Another contained a hint to grandmamma's, not to dote too much on their own likeness. Here grandmamma in suitable costume, &c. is represented with a lovely baby in her arms; there is another dear little child in the room who is annoyed because a great cat has taken possession of his chair, and he intreats grandmamma in vain to redress his grievance. · Grandmamma, however, is too much absorbed in the admiration of her own likeness in the baby, to attend to her other grandsonwho cries out "Gran'mamma, pussey in my chair!-pussey in my chair!"-But the old lady holding up baby in her arms, exclaims in an ecstacy, MY picture! My picture!"

I only remember another, which was the prettiest group of the whole. It was the arrival of a parcel from Aunt Lovechild, containing a beautiful doll for her niece, and a box of ivory letters for the little boys. Mamma is seated by a table with the parcel open before her, and reading a letter which had accompanied it. A neat little girl is standing opposite to her, looking with delight on the doll, but not offering to touch it till mamma is pleased to give it her. Two beautiful little boys' in petticoats are standing on tiptoe on each side the table trying

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to get a peep at the doll. They both say at once, Henry want to see."- Mamma, Willy want to see!-want to see!-want to see!"-While mamma sweetly and calmly answers, "Do not touch any thing, my dears, till I have read the letter." The contents of Aunt Lovechild's letter was excellent, but of course you do not expect me to remember it. "On coming out from my visit to this dear invalid,” continued mamma, "I was forcibly reminded of the observations made by a woman of rank and talent on the continent, when speaking of some ladies' needle-work she had seen, which was sold for the benefit of the funds of a missionary society abroad. After enumerating the different articles she had examined, 'There is,' says she, 'to my view, a peculiar charm in these little details that appear almost vulgar, yet to which are attached the interests of eternal life. There is a delight and an infinite beauty of contrast in the thought, that an occupation in itself stripped of all grandeur, holds notwithstanding an indissoluble connection with the most sublime of all causes— the triumph of truth-the regeneration of souls-that work which rejoices the angels in heaven, and in which all the wise and good on earth are fellow-labourers." Though the labours of my young friend do not soar so high as this, yet they go the length of producing a moral impression on the objects for which they are designed; they combine instruction with amusement; and while fitted at first sight only to "please like a rattle, or tickle like a straw," they are calculated to convey both reproof and encouragement. The execution of them enlivened the solitude of a sick chamber; they increased the funds of an infant school; and I hope they served for an advertisement of one of the most striking little tracts which I have lately read.

As mamma concluded this account of dear Fanny Grainger's toys, we arrived at the door of our hotel, and having promised to take a walk in the environs of this city of palaces in the evening, we prevailed on our friend Miss Hamilton and her niece, to come in with us, and partake of our soup and chicken. It was a delightful evening, and notwithstanding the fatigues of the morning, we were ready for another excursion after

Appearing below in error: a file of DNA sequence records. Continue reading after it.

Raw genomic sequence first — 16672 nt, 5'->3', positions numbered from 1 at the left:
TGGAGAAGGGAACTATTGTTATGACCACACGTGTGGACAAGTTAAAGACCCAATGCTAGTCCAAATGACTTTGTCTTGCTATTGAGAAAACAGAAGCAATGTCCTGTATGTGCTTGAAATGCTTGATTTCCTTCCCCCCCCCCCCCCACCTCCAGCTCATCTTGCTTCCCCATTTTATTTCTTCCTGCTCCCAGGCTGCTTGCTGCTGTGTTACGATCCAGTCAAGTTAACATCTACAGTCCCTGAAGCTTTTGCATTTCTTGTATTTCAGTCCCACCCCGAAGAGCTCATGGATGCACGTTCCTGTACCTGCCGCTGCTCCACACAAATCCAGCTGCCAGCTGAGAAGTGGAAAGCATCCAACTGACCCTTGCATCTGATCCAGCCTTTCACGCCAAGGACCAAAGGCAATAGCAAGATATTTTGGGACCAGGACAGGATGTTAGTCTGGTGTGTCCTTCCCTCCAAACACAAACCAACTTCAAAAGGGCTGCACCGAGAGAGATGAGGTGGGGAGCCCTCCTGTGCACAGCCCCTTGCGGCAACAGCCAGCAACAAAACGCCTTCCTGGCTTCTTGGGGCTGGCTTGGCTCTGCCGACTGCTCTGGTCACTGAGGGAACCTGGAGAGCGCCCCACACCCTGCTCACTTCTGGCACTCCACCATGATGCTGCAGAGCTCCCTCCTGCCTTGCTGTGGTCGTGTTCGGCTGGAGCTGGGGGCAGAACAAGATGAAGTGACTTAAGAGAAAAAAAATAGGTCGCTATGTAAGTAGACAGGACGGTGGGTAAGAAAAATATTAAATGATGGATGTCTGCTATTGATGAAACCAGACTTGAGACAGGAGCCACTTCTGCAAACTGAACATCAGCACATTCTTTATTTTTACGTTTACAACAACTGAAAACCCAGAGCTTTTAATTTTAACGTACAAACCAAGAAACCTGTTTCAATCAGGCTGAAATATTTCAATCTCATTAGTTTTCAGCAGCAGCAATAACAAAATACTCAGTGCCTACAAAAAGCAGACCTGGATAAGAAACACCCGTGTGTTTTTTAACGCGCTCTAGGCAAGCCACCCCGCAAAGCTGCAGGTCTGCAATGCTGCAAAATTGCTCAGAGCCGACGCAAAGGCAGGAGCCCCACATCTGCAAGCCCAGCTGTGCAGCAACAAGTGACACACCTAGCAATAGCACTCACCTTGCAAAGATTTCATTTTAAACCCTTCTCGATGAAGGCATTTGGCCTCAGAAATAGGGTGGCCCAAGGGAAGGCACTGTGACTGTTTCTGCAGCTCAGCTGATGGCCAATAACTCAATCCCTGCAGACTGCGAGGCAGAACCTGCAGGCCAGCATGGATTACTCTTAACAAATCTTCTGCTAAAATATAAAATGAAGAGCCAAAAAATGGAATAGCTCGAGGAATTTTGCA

We walked towards the Calton Hill, the most beautiful

The views from it are up with so many histo

promenade in the world, though not so much frequented by the inhabitants as you would expect. splendid and interesting, being mixed rical recollections. There is the Abbey or Palace of Holyrood in the valley, with its grey towers, and ruined chapel, which, touchingly reminded us of a dynasty that has passed away; of scenes of feudal rudeness, and barbaric manners, of strife and wrath, mingled with the song and the mask-revelry and superstition-a persecuted princess, and a murdered king. There is Craigmillar Castle, where Mary, in the days of her liberty, delighted to reside; where she tuned her lute to the vaudevilles of her beloved France, and where, in the moments of elegant leisure, she composed those chansons which her presumptuous favorite set to music. In the distance is the Bass, a rude rock rising from the sea, which recalled the sufferings of those men in later times, who driven by persecution from their homes, and severed from their flocks, endured as seeing Him who is invisible-men of whom the world was not worthy. The Forth lay spread out before us under the splendid light of a setting sun. Beyond it was pointed out the hill of Falkland, where, in the royal palace, Rothsay, eldest son of Robert the III. was starved to death, by order of the Duke of Albany. The Forth is sprinkled with a few inches or islets. On Inch Colm are the ruins of a monastery, the votive offering of one of Scotland's kings, who found shelter there in a storm. On the Calton Hill itself are many buildings, in different styles of architecture, each very beautiful, but strangely mingled together: a monument to the memory of Nelson, resembling a light-house-two or three prisons, or penitentiaries, Saxon or Gothic, in their structure-an observatory, of some Grecian order; and a few columns, unfinished, of a copy of the Parthenon. We saw the church-yard, where Hume, the historian lies buried; his monument awakened painful thoughts. "Ah!" said mamma, on viewing it, "what a poor thing is unsanctified talent! I never think of Hume, your historian, without thinking of Gibbon, our historian, and contrasting the levity of the one, in his conversation on the Dialogues of Lucian, and the answer he proposed to give to Charon, who he fancied waited to ferry him over the Styx, with the burst of nature